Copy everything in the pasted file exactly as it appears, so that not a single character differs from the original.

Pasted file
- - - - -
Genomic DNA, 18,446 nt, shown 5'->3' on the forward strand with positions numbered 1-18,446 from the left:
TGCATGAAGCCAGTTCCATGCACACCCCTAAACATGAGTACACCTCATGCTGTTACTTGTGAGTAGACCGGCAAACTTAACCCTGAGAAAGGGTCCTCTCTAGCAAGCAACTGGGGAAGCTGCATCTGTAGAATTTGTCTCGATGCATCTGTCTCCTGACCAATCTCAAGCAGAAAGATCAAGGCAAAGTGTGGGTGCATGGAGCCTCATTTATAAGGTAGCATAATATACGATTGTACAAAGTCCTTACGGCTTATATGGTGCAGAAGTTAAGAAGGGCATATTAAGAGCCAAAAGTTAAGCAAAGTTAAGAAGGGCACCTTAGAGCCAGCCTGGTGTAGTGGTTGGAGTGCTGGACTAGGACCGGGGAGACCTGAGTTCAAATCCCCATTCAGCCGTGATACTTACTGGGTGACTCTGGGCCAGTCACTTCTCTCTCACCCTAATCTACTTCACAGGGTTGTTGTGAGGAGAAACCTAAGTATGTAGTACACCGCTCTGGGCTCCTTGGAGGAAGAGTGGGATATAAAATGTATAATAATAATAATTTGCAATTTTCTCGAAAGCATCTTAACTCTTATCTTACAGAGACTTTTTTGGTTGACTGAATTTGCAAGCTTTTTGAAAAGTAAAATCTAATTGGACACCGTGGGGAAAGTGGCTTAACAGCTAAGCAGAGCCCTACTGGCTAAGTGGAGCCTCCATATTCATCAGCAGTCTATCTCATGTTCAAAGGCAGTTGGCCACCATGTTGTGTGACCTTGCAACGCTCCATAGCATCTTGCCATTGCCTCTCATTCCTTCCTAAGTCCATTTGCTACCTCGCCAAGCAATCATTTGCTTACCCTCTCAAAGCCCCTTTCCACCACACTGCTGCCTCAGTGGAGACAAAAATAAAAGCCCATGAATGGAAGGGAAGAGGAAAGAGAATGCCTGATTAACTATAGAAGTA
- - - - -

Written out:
Genomic DNA, 18,446 nt, shown 5'->3' on the forward strand with positions numbered 1-18,446 from the left:
TGCATGAAGCCAGTTCCATGCACACCCCTAAACATGAGTACACCTCATGCTGTTACTTGTGAGTAGACCGGCAAACTTAACCCTGAGAAAGGGTCCTCTCTAGCAAGCAACTGGGGAAGCTGCATCTGTAGAATTTGTCTCGATGCATCTGTCTCCTGACCAATCTCAAGCAGAAAGATCAAGGCAAAGTGTGGGTGCATGGAGCCTCATTTATAAGGTAGCATAATATACGATTGTACAAAGTCCTTACGGCTTATATGGTGCAGAAGTTAAGAAGGGCATATTAAGAGCCAAAAGTTAAGCAAAGTTAAGAAGGGCACCTTAGAGCCAGCCTGGTGTAGTGGTTGGAGTGCTGGACTAGGACCGGGGAGACCTGAGTTCAAATCCCCATTCAGCCGTGATACTTACTGGGTGACTCTGGGCCAGTCACTTCTCTCTCACCCTAATCTACTTCACAGGGTTGTTGTGAGGAGAAACCTAAGTATGTAGTACACCGCTCTGGGCTCCTTGGAGGAAGAGTGGGATATAAAATGTATAATAATAATAATTTGCAATTTTCTCGAAAGCATCTTAACTCTTATCTTACAGAGACTTTTTTGGTTGACTGAATTTGCAAGCTTTTTGAAAAGTAAAATCTAATTGGACACCGTGGGGAAAGTGGCTTAACAGCTAAGCAGAGCCCTACTGGCTAAGTGGAGCCTCCATATTCATCAGCAGTCTATCTCATGTTCAAAGGCAGTTGGCCACCATGTTGTGTGACCTTGCAACGCTCCATAGCATCTTGCCATTGCCTCTCATTCCTTCCTAAGTCCATTTGCTACCTCGCCAAGCAATCATTTGCTTACCCTCTCAAAGCCCCTTTCCACCACACTGCTGCCTCAGTGGAGACAAAAATAAAAGCCCATGAATGGAAGGGAAGAGGAAAGAGAATGCCTGATTAACTATAGAAGTA